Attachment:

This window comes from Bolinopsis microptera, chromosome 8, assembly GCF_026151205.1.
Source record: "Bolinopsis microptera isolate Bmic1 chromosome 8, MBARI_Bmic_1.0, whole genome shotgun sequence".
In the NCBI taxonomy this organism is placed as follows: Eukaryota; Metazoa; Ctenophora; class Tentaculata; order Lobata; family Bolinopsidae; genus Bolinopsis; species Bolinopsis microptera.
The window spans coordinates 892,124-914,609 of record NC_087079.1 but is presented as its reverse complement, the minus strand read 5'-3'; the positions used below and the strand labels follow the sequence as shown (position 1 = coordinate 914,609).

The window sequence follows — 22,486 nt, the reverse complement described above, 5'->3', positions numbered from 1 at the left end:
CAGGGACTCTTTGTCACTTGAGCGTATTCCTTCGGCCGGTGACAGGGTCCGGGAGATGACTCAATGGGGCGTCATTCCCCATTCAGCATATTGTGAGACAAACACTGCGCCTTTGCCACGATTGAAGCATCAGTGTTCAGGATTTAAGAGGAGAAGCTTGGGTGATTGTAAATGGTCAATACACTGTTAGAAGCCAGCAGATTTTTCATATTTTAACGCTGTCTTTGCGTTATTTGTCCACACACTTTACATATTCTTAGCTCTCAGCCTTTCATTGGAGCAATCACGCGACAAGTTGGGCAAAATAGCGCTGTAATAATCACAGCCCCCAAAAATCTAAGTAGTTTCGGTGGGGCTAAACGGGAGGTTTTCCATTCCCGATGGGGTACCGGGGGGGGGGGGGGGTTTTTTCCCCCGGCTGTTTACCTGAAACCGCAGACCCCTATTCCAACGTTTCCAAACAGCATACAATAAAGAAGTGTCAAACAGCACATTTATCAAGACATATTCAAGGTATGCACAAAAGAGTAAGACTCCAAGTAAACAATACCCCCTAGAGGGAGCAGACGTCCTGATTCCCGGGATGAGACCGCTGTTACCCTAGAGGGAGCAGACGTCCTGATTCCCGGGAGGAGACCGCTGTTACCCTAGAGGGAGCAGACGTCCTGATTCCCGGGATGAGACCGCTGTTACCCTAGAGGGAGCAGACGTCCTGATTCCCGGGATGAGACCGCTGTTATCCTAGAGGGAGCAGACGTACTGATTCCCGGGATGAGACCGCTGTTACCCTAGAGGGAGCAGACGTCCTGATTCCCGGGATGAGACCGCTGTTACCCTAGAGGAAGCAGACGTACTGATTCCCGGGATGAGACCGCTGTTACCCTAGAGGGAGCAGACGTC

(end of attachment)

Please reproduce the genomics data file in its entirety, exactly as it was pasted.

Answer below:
This window comes from Bolinopsis microptera, chromosome 8, assembly GCF_026151205.1.
Source record: "Bolinopsis microptera isolate Bmic1 chromosome 8, MBARI_Bmic_1.0, whole genome shotgun sequence".
In the NCBI taxonomy this organism is placed as follows: Eukaryota; Metazoa; Ctenophora; class Tentaculata; order Lobata; family Bolinopsidae; genus Bolinopsis; species Bolinopsis microptera.
The window spans coordinates 892,124-914,609 of record NC_087079.1 but is presented as its reverse complement, the minus strand read 5'-3'; the positions used below and the strand labels follow the sequence as shown (position 1 = coordinate 914,609).

The window sequence follows — 22,486 nt, the reverse complement described above, 5'->3', positions numbered from 1 at the left end:
CAGGGACTCTTTGTCACTTGAGCGTATTCCTTCGGCCGGTGACAGGGTCCGGGAGATGACTCAATGGGGCGTCATTCCCCATTCAGCATATTGTGAGACAAACACTGCGCCTTTGCCACGATTGAAGCATCAGTGTTCAGGATTTAAGAGGAGAAGCTTGGGTGATTGTAAATGGTCAATACACTGTTAGAAGCCAGCAGATTTTTCATATTTTAACGCTGTCTTTGCGTTATTTGTCCACACACTTTACATATTCTTAGCTCTCAGCCTTTCATTGGAGCAATCACGCGACAAGTTGGGCAAAATAGCGCTGTAATAATCACAGCCCCCAAAAATCTAAGTAGTTTCGGTGGGGCTAAACGGGAGGTTTTCCATTCCCGATGGGGTACCGGGGGGGGGGGGGGGTTTTTTCCCCCGGCTGTTTACCTGAAACCGCAGACCCCTATTCCAACGTTTCCAAACAGCATACAATAAAGAAGTGTCAAACAGCACATTTATCAAGACATATTCAAGGTATGCACAAAAGAGTAAGACTCCAAGTAAACAATACCCCCTAGAGGGAGCAGACGTCCTGATTCCCGGGATGAGACCGCTGTTACCCTAGAGGGAGCAGACGTCCTGATTCCCGGGAGGAGACCGCTGTTACCCTAGAGGGAGCAGACGTCCTGATTCCCGGGATGAGACCGCTGTTACCCTAGAGGGAGCAGACGTCCTGATTCCCGGGATGAGACCGCTGTTATCCTAGAGGGAGCAGACGTACTGATTCCCGGGATGAGACCGCTGTTACCCTAGAGGGAGCAGACGTCCTGATTCCCGGGATGAGACCGCTGTTACCCTAGAGGAAGCAGACGTACTGATTCCCGGGATGAGACCGCTGTTACCCTAGAGGGAGCAGACGTC